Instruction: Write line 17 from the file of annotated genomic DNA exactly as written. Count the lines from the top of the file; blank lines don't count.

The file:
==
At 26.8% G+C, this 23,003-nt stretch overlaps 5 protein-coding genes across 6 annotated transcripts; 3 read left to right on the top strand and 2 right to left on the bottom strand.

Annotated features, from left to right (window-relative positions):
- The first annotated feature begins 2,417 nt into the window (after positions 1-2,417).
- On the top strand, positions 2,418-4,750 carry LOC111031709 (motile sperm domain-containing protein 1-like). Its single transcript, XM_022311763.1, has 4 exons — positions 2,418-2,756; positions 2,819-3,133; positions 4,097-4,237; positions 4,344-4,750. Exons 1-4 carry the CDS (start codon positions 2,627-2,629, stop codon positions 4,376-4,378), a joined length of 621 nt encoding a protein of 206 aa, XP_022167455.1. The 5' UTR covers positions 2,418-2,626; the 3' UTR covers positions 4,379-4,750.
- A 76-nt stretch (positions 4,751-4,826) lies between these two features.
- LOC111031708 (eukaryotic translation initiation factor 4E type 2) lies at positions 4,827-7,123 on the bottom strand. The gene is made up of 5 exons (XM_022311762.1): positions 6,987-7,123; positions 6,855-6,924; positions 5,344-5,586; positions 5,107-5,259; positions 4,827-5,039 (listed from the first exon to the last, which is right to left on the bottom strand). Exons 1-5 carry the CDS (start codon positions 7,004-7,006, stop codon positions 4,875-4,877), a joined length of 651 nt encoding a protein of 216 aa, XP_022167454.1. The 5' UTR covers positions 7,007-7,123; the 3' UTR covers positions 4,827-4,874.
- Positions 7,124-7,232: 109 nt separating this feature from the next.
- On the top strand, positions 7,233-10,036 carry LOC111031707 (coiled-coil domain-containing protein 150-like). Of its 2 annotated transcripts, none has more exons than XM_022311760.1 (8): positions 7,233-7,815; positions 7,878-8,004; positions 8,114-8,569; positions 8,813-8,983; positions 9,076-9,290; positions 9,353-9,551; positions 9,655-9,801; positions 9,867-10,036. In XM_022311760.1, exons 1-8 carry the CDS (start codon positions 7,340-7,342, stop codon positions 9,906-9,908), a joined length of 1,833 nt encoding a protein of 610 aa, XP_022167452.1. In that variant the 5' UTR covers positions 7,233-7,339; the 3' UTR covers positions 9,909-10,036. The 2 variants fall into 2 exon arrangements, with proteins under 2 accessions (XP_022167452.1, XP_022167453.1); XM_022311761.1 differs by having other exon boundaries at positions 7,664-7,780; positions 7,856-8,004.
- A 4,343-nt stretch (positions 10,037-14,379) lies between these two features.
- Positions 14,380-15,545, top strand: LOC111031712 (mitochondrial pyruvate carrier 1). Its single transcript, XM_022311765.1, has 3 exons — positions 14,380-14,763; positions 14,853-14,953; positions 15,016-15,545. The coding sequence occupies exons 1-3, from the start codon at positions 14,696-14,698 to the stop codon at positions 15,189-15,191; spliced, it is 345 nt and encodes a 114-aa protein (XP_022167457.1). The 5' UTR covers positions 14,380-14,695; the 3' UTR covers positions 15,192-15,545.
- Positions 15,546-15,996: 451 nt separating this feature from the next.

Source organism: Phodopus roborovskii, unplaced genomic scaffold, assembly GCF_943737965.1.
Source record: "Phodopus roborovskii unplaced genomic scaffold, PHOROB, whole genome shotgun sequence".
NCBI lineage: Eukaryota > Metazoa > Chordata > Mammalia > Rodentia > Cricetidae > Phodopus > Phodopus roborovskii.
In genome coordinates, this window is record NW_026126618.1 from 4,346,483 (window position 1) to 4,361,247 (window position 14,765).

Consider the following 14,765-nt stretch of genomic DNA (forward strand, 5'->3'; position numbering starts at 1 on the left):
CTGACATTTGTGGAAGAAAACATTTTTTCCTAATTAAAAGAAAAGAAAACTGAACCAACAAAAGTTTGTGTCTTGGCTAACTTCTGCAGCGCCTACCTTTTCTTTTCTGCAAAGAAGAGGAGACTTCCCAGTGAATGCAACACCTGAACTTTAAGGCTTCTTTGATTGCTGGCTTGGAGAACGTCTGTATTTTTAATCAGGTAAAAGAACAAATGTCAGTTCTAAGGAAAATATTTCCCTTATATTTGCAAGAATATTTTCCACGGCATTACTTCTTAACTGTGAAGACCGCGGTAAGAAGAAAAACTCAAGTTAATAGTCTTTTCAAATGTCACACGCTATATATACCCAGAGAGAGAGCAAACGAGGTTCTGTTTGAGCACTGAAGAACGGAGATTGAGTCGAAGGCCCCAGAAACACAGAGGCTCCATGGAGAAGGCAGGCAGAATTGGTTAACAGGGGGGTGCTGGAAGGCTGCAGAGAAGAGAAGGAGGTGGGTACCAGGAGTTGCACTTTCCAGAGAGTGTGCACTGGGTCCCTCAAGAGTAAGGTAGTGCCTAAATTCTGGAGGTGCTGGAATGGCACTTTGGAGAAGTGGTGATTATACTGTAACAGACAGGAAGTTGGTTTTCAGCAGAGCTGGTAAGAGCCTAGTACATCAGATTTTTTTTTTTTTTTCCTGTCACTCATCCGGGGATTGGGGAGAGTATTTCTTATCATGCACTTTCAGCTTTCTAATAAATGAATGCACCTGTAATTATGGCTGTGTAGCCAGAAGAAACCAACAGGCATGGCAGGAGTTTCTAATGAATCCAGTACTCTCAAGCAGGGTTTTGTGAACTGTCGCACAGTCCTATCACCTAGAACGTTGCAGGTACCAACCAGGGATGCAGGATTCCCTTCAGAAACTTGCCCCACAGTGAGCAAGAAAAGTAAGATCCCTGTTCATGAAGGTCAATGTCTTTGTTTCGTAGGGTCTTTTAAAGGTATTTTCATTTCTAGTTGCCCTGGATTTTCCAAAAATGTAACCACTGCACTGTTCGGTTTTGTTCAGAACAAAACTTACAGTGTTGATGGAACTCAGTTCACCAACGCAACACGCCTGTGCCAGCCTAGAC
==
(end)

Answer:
CTGACATTTGTGGAAGAAAACATTTTTTCCTAATTAAAAGAAAAGAAAACTGAACCAACAAAAGTTTGTGTCTTGGCTAACTTCTGCAGCGCCTACCTTTTCTTTTCTGCAAAGAAGAGGAGACTTCCCAGTGAATGCAACACCTGAACTTTAAGGCTTCTTTGATTGCTGGCTTGGAGAACGTCTGTATTTTTAATCAGGTAAAAGAACAAATGTCAGTTCTAAGGAAAATATTTCCCTTATATTTGCAAGAATATTTTCCACGGCATTACTTCTTAACTGTGAAGACCGCGGTAAGAAGAAAAACTCAAGTTAATAGTCTTTTCAAATGTCACACGCTATATATACCCAGAGAGAGAGCAAACGAGGTTCTGTTTGAGCACTGAAGAACGGAGATTGAGTCGAAGGCCCCAGAAACACAGAGGCTCCATGGAGAAGGCAGGCAGAATTGGTTAACAGGGGGGTGCTGGAAGGCTGCAGAGAAGAGAAGGAGGTGGGTACCAGGAGTTGCACTTTCCAGAGAGTGTGCACTGGGTCCCTCAAGAGTAAGGTAGTGCCTAAATTCTGGAGGTGCTGGAATGGCACTTTGGAGAAGTGGTGATTATACTGTAACAGACAGGAAGTTGGTTTTCAGCAGAGCTGGTAAGAGCCTAGTACATCAGATTTTTTTTTTTTTTTCCTGTCACTCATCCGGGGATTGGGGAGAGTATTTCTTATCATGCACTTTCAGCTTTCTAATAAATGAATGCACCTGTAATTATGGCTGTGTAGCCAGAAGAAACCAACAGGCATGGCAGGAGTTTCTAATGAATCCAGTACTCTCAAGCAGGGTTTTGTGAACTGTCGCACAGTCCTATCACCTAGAACGTTGCAGGTACCAACCAGGGATGCAGGATTCCCTTCAGAAACTTGCCCCACAGTGAGCAAGAAAAGTAAGATCCCTGTTCATGAAGGTCAATGTCTTTGTTTCGTAGGGTCTTTTAAAGGTATTTTCATTTCTAGTTGCCCTGGATTTTCCAAAAATGTAACCACTGCACTGTTCGGTTTTGTTCAGAACAAAACTTACAGTGTTGATGGAACTCAGTTCACCAACGCAACACGCCTGTGCCAGCCTAGAC